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High Mortality Among Patients With Opioid Use Disorder in a Large Healthcare System.

Hser, Yih-Ing PhD; Mooney, Larissa J. MD; Saxon, Andrew J. MD; Miotto, Karen MD; Bell, Douglas S. MD, PhD; Zhu, Yuhui MS; Liang, Di BM; Huang, David DrPh
Journal of Addiction Medicine: Post Author Corrections: April 20, 2017
doi: 10.1097/ADM.0000000000000312
Original Research: PDF Only

Objectives: Elevated mortality has been observed among individuals with opioid use disorder (OUD) treated in addiction specialty clinics or programs. Information about OUD patients in general healthcare settings is needed in light of the current effort to integrate addiction services into primary healthcare systems. This study examined mortality rates, causes of death, and associated risk factors among patients with OUD in a large general healthcare system.

Methods: Mortality data were linked with electronic health records of 2576 OUD patients cared for in a large university health system from 2006 to 2014.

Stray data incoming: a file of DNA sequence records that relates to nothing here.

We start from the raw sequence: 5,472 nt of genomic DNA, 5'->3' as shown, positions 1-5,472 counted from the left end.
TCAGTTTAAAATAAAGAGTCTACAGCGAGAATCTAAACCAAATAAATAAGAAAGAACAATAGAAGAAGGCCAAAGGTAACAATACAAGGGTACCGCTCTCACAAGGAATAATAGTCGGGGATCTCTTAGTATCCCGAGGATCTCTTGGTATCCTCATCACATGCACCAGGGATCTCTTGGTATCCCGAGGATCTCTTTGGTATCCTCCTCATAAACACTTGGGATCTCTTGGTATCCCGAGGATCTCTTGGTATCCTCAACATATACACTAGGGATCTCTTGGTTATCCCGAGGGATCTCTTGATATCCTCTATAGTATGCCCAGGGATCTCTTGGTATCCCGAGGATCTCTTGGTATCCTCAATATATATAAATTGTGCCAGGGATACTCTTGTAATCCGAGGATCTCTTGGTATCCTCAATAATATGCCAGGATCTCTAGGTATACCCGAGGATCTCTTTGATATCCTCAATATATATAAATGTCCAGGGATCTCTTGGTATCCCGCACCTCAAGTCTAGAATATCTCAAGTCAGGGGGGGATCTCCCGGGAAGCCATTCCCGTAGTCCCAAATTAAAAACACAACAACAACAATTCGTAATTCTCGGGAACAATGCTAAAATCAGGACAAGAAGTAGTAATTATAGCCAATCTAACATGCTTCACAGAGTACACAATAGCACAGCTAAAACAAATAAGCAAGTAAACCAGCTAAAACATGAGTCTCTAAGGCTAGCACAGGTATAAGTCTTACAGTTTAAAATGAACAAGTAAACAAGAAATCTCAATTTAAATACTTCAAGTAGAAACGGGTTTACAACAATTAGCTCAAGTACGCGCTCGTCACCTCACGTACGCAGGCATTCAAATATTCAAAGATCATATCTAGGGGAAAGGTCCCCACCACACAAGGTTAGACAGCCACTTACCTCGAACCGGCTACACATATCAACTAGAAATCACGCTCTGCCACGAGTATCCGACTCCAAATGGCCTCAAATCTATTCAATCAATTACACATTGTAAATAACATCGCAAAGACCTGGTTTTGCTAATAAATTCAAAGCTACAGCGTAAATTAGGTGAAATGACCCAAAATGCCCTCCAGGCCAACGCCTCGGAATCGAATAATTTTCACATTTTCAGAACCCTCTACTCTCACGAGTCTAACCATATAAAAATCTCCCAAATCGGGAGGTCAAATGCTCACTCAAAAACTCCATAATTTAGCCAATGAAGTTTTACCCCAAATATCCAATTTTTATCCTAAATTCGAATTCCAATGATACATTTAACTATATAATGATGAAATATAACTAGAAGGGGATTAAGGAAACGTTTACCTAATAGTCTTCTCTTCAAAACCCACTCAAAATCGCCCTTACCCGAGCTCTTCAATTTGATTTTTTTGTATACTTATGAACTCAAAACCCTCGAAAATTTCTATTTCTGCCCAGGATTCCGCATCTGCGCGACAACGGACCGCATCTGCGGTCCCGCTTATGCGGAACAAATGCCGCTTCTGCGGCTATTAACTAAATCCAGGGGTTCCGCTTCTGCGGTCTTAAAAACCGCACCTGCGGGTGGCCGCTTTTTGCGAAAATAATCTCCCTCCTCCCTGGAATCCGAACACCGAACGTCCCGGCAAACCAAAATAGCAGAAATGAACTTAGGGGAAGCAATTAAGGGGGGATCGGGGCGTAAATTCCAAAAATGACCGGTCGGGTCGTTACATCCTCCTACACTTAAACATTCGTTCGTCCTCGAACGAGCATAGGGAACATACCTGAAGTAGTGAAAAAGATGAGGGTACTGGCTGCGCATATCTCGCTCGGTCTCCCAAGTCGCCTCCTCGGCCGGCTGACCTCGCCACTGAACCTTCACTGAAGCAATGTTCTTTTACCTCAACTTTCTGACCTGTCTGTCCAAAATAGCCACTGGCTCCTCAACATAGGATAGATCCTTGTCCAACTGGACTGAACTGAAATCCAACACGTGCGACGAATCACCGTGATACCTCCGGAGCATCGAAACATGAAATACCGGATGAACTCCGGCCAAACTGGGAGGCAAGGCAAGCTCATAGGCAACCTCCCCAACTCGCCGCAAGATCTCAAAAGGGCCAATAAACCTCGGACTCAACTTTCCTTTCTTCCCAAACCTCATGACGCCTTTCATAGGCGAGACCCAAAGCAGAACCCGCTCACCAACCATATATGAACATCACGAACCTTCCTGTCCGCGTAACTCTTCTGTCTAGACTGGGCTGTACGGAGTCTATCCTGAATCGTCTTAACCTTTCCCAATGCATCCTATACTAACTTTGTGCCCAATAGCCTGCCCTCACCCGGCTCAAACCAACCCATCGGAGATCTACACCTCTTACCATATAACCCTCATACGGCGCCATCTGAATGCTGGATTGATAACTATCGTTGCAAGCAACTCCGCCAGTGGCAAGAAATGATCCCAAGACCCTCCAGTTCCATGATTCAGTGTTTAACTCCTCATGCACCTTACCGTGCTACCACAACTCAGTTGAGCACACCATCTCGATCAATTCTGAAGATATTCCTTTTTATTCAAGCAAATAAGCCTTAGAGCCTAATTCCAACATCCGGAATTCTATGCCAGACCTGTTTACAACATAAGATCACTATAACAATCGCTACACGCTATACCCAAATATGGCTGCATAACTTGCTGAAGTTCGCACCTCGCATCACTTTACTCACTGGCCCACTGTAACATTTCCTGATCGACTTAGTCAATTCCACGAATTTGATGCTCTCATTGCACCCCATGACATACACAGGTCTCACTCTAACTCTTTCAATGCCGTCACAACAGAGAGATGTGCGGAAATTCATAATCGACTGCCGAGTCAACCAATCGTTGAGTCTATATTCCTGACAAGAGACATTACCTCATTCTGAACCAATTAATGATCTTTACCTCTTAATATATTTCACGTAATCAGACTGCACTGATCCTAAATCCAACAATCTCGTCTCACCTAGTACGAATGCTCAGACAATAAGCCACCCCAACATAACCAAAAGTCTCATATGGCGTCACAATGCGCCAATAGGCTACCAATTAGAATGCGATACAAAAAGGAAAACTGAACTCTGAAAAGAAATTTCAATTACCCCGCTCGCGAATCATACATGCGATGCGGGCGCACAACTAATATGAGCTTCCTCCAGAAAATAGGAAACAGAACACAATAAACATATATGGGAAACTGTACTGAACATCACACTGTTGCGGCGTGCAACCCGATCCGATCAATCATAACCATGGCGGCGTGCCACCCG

Results: There were 465 deaths confirmed (18.1% of the study participants), corresponding to a crude mortality rate of 48.6 per 1000 person-years and standardized mortality ratio of 10.3 (95% confidence interval [CI] 9.4-11.3). Drug overdose and disorder (19.8%), cardiovascular diseases (17.4%), cancer (16.8%), and infectious diseases (13.5%, including 12% hepatitis C virus [HCV]) were the leading causes of death. HCV (hazard ratio [HR] 1.99, 95% CI 1.62-2.46) and alcohol use disorder (HR 1.27, 95% CI 1.05-1.55) were 2 clinically important indicators of overall mortality risk. Tobacco use disorder (adjusted HR [AHR] 2.58, 95% CI 1.60-4.17) was associated with increased risk of cardiovascular death, HCV infection (AHR 2.55, 95% CI 1.52-4.26) with cancer mortality risk, and HCV (AHR 1.92, 95% CI 1.03-3.60) and alcohol use disorder (AHR 5.44, 95% CI 2.95-10.05) with liver-related mortality risk.

Conclusions: Patients with OUD in a general healthcare system demonstrated alarmingly high morbidity and mortality, which challenges healthcare systems to find innovative ways to identify and treat patients with substance use disorder.

(C) 2017 American Society of Addiction Medicine